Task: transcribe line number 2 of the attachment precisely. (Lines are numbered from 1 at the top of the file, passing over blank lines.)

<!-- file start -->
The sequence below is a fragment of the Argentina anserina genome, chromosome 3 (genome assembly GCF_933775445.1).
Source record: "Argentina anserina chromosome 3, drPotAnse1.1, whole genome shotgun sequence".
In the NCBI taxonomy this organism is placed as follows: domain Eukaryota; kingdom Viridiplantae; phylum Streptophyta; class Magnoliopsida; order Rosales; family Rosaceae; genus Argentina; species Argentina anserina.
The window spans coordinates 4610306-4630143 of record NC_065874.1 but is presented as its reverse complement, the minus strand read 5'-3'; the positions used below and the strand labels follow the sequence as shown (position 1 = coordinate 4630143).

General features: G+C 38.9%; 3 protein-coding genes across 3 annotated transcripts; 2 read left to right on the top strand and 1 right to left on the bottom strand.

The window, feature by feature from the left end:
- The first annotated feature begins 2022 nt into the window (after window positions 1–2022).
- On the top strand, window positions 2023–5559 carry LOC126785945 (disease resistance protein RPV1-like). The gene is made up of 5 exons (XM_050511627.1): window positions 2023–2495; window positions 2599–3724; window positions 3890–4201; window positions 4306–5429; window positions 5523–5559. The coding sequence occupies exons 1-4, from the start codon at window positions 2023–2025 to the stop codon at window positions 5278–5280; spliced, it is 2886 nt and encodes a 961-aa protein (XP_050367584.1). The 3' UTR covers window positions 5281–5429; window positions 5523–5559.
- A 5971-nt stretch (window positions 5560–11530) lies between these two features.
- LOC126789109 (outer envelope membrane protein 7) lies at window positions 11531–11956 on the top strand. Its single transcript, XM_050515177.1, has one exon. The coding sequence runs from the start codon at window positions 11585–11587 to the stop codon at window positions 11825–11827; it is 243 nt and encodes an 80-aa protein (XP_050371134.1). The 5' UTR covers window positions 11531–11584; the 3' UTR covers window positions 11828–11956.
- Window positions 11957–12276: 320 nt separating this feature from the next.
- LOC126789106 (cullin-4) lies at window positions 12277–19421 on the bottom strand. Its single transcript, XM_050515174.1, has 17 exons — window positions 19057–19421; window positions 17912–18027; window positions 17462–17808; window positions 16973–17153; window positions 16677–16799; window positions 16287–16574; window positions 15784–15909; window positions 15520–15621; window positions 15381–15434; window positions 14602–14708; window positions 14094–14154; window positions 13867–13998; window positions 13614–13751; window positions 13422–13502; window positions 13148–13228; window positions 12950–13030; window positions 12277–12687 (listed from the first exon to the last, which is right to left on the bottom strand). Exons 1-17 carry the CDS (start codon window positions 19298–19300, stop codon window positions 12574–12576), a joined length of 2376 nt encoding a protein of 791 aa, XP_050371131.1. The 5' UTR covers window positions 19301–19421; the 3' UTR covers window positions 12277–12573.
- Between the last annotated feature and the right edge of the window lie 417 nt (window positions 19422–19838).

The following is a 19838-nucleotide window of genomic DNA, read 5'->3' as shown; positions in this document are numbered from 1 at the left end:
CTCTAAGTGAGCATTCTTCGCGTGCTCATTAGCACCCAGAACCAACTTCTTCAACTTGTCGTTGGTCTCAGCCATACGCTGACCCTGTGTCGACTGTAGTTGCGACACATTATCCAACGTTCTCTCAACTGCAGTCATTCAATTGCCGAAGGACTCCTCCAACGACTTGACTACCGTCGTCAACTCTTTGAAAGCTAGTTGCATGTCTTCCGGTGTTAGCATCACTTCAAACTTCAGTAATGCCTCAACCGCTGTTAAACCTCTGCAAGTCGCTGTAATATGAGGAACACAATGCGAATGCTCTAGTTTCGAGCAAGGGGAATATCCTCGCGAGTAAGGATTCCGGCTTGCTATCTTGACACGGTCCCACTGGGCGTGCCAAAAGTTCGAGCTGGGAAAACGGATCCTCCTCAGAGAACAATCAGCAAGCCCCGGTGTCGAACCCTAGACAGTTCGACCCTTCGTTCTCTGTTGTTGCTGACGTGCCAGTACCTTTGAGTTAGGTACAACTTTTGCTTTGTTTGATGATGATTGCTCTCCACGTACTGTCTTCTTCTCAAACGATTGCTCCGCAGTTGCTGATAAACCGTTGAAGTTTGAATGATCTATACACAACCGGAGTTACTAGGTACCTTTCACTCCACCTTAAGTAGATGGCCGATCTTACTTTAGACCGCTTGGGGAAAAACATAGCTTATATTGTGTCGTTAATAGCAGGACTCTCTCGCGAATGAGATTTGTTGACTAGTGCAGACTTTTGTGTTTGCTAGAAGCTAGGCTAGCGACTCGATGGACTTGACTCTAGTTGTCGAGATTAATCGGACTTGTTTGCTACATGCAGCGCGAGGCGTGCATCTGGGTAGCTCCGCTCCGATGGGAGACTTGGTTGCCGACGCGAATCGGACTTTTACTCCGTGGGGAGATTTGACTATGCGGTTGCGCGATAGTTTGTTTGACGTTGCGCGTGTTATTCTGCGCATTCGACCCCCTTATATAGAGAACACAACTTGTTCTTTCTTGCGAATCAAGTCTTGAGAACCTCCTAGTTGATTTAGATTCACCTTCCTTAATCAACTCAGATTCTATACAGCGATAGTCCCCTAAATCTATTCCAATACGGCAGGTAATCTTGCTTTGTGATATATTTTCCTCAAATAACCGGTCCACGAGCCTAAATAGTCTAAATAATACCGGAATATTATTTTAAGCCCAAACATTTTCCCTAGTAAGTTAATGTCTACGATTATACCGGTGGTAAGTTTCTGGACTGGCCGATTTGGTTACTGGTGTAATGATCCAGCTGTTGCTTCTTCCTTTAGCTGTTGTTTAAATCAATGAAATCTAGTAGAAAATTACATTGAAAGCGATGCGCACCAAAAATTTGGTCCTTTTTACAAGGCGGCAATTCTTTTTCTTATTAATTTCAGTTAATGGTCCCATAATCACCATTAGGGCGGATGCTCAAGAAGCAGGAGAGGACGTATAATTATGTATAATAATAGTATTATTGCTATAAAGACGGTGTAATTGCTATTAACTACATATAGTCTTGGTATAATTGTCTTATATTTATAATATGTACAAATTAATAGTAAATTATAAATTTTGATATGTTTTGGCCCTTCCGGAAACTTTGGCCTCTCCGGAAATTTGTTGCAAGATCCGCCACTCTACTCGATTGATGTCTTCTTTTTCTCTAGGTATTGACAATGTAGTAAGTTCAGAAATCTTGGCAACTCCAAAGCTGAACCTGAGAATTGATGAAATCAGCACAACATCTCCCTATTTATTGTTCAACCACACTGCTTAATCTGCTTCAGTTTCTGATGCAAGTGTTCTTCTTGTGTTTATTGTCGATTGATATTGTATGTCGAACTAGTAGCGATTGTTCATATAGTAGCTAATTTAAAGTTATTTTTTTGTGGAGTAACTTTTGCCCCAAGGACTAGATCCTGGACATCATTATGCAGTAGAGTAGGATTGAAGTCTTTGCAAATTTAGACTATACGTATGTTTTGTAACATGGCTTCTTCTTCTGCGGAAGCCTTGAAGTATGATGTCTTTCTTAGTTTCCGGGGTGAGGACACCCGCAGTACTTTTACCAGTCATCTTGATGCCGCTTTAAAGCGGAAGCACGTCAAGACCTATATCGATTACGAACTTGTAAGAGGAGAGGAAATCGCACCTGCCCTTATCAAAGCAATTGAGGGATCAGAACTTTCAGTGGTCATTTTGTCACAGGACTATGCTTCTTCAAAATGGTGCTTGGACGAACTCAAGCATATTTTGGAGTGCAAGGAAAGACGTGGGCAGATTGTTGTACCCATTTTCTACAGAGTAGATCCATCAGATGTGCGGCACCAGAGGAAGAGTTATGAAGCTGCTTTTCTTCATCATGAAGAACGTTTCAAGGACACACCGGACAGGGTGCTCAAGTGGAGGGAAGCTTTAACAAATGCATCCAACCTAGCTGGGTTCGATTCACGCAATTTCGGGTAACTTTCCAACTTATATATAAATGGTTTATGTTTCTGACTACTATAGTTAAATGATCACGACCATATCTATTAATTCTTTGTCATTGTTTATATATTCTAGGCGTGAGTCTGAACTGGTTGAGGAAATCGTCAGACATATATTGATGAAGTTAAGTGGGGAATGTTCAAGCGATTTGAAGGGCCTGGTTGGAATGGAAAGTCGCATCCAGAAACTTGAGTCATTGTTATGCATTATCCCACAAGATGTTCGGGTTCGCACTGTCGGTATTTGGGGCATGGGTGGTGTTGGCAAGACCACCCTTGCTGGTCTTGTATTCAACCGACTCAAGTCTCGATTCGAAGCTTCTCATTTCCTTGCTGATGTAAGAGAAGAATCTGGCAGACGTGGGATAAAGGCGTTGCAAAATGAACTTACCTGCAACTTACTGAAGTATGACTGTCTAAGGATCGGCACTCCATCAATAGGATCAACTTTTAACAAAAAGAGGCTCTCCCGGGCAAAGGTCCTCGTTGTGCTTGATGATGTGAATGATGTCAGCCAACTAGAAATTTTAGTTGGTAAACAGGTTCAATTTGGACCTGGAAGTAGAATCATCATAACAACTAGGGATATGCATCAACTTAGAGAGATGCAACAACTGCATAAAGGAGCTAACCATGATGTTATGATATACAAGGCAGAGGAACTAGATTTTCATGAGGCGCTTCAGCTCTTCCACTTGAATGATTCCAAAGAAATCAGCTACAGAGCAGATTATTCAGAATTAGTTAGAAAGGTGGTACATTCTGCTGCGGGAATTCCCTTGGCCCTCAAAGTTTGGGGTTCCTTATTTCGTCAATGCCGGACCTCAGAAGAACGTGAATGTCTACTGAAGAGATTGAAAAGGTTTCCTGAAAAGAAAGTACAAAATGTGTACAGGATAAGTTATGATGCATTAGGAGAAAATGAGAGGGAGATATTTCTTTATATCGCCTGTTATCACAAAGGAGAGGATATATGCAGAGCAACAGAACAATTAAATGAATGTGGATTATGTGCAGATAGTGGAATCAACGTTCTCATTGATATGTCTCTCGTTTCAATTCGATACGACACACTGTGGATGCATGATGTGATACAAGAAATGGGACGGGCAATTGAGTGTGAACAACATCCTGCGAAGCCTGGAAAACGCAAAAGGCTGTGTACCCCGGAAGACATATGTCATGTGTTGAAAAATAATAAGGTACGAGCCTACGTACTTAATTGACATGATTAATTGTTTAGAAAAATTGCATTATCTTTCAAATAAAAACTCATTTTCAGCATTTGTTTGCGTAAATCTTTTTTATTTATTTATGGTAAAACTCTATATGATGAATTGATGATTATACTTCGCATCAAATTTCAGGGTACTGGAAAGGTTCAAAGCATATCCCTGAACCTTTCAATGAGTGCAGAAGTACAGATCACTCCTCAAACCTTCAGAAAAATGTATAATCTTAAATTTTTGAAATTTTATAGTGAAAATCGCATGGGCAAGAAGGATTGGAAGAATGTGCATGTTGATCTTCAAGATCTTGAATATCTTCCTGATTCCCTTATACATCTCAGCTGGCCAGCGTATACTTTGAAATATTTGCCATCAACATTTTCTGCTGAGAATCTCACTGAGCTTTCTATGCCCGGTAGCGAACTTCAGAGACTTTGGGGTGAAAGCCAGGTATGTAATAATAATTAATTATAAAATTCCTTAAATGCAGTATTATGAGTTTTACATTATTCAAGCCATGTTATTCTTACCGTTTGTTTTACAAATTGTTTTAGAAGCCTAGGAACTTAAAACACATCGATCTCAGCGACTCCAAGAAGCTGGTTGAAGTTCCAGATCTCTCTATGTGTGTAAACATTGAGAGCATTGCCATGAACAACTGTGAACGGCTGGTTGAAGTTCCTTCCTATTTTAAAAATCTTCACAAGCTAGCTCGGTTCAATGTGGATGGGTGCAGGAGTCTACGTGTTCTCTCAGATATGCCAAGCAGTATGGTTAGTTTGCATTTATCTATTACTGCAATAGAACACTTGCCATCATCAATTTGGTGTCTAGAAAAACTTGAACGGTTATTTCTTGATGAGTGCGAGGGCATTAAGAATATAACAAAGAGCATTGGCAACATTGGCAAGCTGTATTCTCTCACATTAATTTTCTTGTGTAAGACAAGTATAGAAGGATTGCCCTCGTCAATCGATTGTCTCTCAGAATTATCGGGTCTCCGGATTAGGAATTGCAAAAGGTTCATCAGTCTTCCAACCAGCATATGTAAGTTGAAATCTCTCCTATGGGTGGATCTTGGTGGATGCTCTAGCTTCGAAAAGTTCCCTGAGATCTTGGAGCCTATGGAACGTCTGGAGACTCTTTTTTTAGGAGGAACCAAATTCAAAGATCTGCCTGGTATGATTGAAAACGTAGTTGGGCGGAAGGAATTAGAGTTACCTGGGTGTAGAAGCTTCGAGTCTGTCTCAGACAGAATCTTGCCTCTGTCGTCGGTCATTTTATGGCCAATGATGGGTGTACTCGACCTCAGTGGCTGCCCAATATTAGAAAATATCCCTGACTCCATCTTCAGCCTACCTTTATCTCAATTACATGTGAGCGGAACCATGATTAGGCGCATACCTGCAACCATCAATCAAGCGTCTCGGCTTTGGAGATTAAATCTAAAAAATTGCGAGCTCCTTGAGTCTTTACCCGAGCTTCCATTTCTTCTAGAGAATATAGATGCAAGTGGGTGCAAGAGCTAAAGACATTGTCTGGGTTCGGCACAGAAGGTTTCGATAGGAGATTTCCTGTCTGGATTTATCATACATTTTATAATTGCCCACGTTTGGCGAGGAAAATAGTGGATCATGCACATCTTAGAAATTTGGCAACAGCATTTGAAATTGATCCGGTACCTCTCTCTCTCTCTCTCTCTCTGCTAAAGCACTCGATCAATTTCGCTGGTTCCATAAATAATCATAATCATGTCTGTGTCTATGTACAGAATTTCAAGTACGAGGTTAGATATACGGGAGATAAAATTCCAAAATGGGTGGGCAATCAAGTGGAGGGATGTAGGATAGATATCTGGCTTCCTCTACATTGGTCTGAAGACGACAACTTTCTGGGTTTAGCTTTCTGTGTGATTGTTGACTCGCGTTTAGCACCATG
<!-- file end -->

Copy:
Source record: "Argentina anserina chromosome 3, drPotAnse1.1, whole genome shotgun sequence".